May 2020


Skill Focus
Placing hooks, rings, and things

by Maxine Lipner Senior Contributing Writer

A capsular tension ring is inserted with three clock hours of traumatic zonular loss. Because the remaining zonules were intact, the ring provided sufficient support for the capsule and IOL.

In this case of nasal traumatic zonular loss, three Mackool hooks were inserted to support the lens during phacoemulsification. After all lens material was removed, a CTR was inserted, and an Ahmed segment was sutured to the sclera to provide good long-term capsular support.
Source (all): Douglas Koch, MD


Hooks and expansion rings can be an ophthalmologist’s partner when performing phacoemulsification.
Douglas Koch, MD, relies on pupillary expansion devices when there’s a risk of inadequate visualization or the potential for iris trauma (via accidental engagement with the phaco tip or through some other manipulation). “When I’m doing phacoemulsification, if the iris is not particularly floppy, I’m comfortable working through pupils as small as 4 mm,” Dr. Koch said. “When I’m doing an IOL exchange, I may need to visualize the haptics and their location in the capsular fornix. That requires a pupil size that’s 8 mm or larger, so I may need to use iris hooks in the area of the haptics in order to get visualization for that.”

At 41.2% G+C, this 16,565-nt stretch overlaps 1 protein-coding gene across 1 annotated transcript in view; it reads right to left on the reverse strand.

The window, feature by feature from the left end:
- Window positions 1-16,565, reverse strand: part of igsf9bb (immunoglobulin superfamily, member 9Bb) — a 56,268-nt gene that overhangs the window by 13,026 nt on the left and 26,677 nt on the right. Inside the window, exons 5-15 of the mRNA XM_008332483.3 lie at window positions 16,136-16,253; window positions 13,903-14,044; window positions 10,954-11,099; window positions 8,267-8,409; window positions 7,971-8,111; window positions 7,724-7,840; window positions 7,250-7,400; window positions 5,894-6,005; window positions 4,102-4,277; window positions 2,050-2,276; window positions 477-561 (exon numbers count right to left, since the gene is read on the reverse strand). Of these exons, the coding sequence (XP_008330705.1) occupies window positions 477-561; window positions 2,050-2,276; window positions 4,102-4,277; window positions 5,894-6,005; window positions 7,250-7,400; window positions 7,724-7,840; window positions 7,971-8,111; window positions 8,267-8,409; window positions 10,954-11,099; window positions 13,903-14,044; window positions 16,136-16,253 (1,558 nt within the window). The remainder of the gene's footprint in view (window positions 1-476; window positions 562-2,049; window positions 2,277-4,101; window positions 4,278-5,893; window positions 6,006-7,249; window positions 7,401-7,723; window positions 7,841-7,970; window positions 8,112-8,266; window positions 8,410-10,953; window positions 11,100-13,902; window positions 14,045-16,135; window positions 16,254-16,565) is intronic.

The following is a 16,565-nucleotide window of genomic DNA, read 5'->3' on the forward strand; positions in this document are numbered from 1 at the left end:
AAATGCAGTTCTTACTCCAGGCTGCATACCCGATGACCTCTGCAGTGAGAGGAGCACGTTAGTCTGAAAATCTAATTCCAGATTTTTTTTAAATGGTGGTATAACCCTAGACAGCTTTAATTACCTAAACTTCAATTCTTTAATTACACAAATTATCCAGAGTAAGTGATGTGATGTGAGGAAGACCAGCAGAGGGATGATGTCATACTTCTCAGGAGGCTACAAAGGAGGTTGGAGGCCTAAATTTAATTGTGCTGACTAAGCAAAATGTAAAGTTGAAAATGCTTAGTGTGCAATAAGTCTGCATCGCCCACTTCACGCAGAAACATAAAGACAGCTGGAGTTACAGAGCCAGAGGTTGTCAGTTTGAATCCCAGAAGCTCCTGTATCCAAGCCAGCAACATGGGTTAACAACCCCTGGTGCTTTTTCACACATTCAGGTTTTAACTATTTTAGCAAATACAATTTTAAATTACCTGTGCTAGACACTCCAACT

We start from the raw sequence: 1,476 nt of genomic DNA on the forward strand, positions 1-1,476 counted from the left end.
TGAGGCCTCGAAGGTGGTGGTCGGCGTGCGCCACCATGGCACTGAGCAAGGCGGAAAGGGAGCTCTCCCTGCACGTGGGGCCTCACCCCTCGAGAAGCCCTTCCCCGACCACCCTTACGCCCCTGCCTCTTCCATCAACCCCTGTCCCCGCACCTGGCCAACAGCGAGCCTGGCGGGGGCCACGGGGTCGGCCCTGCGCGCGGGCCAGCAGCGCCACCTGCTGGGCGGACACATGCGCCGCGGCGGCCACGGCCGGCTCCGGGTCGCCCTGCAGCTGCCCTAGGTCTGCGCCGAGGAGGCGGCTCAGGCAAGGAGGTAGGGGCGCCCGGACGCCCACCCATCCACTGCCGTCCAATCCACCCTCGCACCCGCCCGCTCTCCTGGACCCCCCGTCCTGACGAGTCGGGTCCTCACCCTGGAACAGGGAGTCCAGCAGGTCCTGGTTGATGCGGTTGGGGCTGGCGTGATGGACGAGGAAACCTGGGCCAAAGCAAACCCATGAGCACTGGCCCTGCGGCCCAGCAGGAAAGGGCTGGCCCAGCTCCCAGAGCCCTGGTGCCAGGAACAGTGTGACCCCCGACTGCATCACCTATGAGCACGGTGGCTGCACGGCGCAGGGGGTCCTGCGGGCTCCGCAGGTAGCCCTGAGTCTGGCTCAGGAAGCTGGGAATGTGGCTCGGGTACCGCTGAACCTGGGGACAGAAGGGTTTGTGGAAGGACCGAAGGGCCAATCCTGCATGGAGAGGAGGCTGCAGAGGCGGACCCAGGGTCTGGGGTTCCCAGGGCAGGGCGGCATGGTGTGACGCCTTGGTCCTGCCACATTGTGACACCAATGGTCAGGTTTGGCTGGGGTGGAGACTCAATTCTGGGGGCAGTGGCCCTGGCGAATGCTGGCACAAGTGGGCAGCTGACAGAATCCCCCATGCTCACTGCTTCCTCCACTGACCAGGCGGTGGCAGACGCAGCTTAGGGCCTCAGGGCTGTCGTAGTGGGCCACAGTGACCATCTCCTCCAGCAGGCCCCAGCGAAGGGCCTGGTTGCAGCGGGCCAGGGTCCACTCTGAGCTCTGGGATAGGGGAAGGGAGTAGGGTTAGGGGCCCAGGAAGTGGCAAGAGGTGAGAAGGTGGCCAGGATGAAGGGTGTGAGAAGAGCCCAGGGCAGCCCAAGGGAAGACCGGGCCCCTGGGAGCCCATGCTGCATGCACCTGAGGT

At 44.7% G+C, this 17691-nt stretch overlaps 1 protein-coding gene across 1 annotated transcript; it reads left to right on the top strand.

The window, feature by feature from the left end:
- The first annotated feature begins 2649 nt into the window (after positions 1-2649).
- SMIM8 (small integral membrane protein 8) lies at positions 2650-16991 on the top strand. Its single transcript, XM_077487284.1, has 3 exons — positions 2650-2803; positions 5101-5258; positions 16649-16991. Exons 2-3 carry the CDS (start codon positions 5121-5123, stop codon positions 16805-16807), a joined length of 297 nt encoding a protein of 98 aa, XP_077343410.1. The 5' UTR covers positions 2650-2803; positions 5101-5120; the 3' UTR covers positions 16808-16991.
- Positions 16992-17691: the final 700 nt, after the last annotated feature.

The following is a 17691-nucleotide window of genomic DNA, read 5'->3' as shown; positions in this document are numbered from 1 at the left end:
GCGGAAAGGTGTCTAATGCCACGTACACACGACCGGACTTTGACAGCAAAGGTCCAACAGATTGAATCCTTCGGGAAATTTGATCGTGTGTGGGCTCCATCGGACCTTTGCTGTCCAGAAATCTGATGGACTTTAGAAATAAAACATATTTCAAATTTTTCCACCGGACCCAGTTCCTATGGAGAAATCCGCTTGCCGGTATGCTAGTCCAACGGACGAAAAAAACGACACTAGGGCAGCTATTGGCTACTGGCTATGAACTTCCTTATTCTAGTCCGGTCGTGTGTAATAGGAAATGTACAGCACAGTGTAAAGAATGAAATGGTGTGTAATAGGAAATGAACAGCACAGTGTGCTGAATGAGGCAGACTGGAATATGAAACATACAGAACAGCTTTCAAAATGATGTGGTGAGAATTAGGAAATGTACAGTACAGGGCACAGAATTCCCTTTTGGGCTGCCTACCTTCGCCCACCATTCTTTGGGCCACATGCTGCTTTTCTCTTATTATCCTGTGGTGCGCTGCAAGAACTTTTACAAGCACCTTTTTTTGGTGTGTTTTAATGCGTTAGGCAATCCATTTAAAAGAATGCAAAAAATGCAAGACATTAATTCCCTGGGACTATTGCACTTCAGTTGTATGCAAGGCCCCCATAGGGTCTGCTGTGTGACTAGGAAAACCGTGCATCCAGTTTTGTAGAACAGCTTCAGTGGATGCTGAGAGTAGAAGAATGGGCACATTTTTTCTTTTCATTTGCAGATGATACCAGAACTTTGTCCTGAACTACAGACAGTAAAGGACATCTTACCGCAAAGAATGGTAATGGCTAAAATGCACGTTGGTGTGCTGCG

In the case of a subluxated lens and capsule, Dr. Koch usually performs scleral fixation of the IOL and capsule. With this procedure, it’s important to see where the haptics are, which may mean enlarging the pupil to 7 mm.
Thomas Oetting, MD, relies on pupil expansion devices when a patient is on an alpha blocker or has a past history of uveitis. If the pupil is small because drops weren’t given in time, he said he may proceed with the aid of some epinephrine and insert a device later, if needed.

Considering pupil devices

When deciding between pupil expansion devices or iris hooks, Dr. Oetting considers other
hardware he might need inside the eye, such